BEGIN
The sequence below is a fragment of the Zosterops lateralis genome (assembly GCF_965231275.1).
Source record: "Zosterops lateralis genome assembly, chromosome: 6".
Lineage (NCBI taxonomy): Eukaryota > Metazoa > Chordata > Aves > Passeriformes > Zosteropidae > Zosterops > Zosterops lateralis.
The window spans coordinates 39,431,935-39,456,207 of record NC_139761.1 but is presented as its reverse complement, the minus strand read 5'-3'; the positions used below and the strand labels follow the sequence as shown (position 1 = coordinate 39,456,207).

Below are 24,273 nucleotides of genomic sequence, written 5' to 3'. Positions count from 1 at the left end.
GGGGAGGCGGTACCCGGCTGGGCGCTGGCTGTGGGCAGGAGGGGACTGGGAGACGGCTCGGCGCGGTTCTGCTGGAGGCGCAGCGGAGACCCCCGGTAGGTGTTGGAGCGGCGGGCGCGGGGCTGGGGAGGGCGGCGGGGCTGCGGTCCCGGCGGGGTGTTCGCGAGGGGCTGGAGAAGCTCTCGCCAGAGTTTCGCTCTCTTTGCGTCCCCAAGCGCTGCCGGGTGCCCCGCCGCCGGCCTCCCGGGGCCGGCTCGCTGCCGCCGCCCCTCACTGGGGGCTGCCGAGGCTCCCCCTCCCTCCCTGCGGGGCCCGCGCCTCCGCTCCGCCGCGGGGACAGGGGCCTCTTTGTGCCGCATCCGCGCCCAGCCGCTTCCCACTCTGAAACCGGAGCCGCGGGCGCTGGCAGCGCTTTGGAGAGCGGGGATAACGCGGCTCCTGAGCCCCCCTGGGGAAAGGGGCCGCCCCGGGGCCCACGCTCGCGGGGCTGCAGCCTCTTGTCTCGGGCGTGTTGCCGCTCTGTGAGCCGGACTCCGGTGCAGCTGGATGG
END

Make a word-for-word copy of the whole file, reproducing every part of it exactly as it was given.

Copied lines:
The sequence below is a fragment of the Zosterops lateralis genome (assembly GCF_965231275.1).
Source record: "Zosterops lateralis genome assembly, chromosome: 6".
Lineage (NCBI taxonomy): Eukaryota > Metazoa > Chordata > Aves > Passeriformes > Zosteropidae > Zosterops > Zosterops lateralis.
The window spans coordinates 39,431,935-39,456,207 of record NC_139761.1 but is presented as its reverse complement, the minus strand read 5'-3'; the positions used below and the strand labels follow the sequence as shown (position 1 = coordinate 39,456,207).

Below are 24,273 nucleotides of genomic sequence, written 5' to 3'. Positions count from 1 at the left end.
GGGGAGGCGGTACCCGGCTGGGCGCTGGCTGTGGGCAGGAGGGGACTGGGAGACGGCTCGGCGCGGTTCTGCTGGAGGCGCAGCGGAGACCCCCGGTAGGTGTTGGAGCGGCGGGCGCGGGGCTGGGGAGGGCGGCGGGGCTGCGGTCCCGGCGGGGTGTTCGCGAGGGGCTGGAGAAGCTCTCGCCAGAGTTTCGCTCTCTTTGCGTCCCCAAGCGCTGCCGGGTGCCCCGCCGCCGGCCTCCCGGGGCCGGCTCGCTGCCGCCGCCCCTCACTGGGGGCTGCCGAGGCTCCCCCTCCCTCCCTGCGGGGCCCGCGCCTCCGCTCCGCCGCGGGGACAGGGGCCTCTTTGTGCCGCATCCGCGCCCAGCCGCTTCCCACTCTGAAACCGGAGCCGCGGGCGCTGGCAGCGCTTTGGAGAGCGGGGATAACGCGGCTCCTGAGCCCCCCTGGGGAAAGGGGCCGCCCCGGGGCCCACGCTCGCGGGGCTGCAGCCTCTTGTCTCGGGCGTGTTGCCGCTCTGTGAGCCGGACTCCGGTGCAGCTGGATGG